Ban on guess papers and guidebooks: Students' perspectives
During the School Leaving Certificate (SLC) exams, students were copying their answers from guess papers and guidebooks. The invigilator did not mind the cheating; in fact, he was keeping his eye outside the door rather than inside the exam hall so that he would be able to inform the students before the external exam supervisor entered the classroom.
“When the invigilator told us that the Chief District Officer (CDO) had come for inspection, all the students in the class threw away their guess papers to a cupboard. Unfortunately, the cupboard was right above my head and all of those guidebooks which missed the cupboard fell on my desk,” says Prajwal Rajbhandari who reminisces his SLC examination some 10 years back in Malangwa, Sarlahi.
He also adds that the exam was considered a stricter one than the previous years. “When I look back now, it may sound funny but the fact is students were encouraged to cheat by their teachers, parents and invigilators,” he says.
Guess papers and guidebooks are compilations of either short notes of the chapters in the course books or are anthologies of various probable questions with answers. Three months ago, The Ministry of Education decided to ban such books meant for SLC and +2 students. Guess papers are guidebooks and frequently criticized by experts for feeding students with limited knowledge and its extensive use as an unfair means during exams.
“It surely kills the creativity of the students. Guess papers may help them pass exams but in the long run, they’ll have a hard time comprehending the textbooks,” says Rajbhandari.
Ayurda Pradhan, 18, who is studying in class 11 at St Mary’s School, Jawalakhel, agrees with Rajbhandari. “Thankfully, my school was always against guess papers and guidebooks. So I never used them,” she says.
She adds that there were some who used it anyway but their teachers used to easily figure out that the student had copied from the guides. “Write your own ideas or don’t write at all is what the teachers used to tell us. They even used to confiscate such books if they found students using them inside the schools,” she says.
Having said this, Pradhan, however, isn’t convinced by the government’s move to ban guess papers and guidebooks. “Our education system pressurizes students to obtain more marks in the exams rather than being able to learn and be judged according to one’s capability,” she says, pointing out that students are in no way to be blamed for using guess papers.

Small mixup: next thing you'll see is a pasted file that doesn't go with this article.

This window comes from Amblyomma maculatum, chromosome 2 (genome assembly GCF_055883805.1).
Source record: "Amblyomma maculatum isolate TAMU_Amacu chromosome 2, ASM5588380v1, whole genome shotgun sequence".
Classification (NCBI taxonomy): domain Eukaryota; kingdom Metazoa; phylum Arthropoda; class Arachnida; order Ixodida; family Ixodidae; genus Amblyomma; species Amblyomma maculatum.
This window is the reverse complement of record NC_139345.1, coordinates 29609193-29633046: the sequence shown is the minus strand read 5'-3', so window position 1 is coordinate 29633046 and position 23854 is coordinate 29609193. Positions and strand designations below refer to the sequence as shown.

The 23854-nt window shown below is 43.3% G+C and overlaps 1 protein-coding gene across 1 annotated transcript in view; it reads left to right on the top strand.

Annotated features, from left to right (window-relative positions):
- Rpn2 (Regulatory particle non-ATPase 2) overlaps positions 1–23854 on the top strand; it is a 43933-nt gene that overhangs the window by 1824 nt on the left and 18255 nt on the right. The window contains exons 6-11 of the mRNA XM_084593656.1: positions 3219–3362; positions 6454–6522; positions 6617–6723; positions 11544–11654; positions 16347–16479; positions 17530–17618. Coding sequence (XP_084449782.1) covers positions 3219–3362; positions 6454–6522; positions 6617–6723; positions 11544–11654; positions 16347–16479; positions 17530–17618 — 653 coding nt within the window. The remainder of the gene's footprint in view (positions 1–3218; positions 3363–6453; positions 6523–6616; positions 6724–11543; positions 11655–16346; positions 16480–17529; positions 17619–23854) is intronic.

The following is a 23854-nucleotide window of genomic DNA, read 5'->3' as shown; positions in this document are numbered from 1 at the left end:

According to her, the government still doesn’t understand the plight of students. “Many use it as reference because the language seems to be simple. It may limit the knowledge level of the students but it can be helpful for students who aren’t privileged with good teachers or afford tuition classes,” she says.
It’s been long since educational institutions have been criticized for pushing their students to acquire high scores with education only helpful to enable them to get through the exams. Schools and colleges were also termed as institutions established to distribute certificates rather than providing students with quality education.
“The government rather than focusing on banning should start an awareness campaign on the negative impacts of usage of guess papers and guidebooks,” Pradhan says.
The overemphasis on examinations is regarded as a big drawback in the Nepali education system. Students aren’t assessed according to their talents and skills but they are judged by the amount of lessons they can memorize.
Deepak Thapa (some names are changed), 17, a class 9 student, has also been a victim of such system. After failing his class, he decided to quit school. After convincing him for a month, he finally changed his decision and went back to school.
“I couldn’t understand anything the teacher said, so guidebooks were an easy option for me,” he says. But even guidebooks and guess papers couldn’t save him from failing his exams as he says that sometimes he couldn’t understand the questions. However, he adds that he’s been setting aside the guidebooks as he’s taking extra classes in the school and slowly getting to learn rather than memorizing everything line by line.
“Unless the government thinks out of the box, the education system is definitely not improving. And in such a situation, how can they expect the students to think from outside the box?” says Pradhan.
Rajbhandari, on the other hand, takes the government’s move as a positive one. “We can take this just as a start. As these problems get addressed, many will resurface and get addressed gradually,” he says.
The ban on guess papers is to help students recognize their ideas and originality. But such ban alone won’t ensure creativity of the students. The government should look behind the issue to understand the excessive use of guess papers by students. The under-emphasis in learning and the overemphasis on getting high marks are taking its toll on the students. The ban, however, will hopefully help the government review the education system and bring positive changes to it.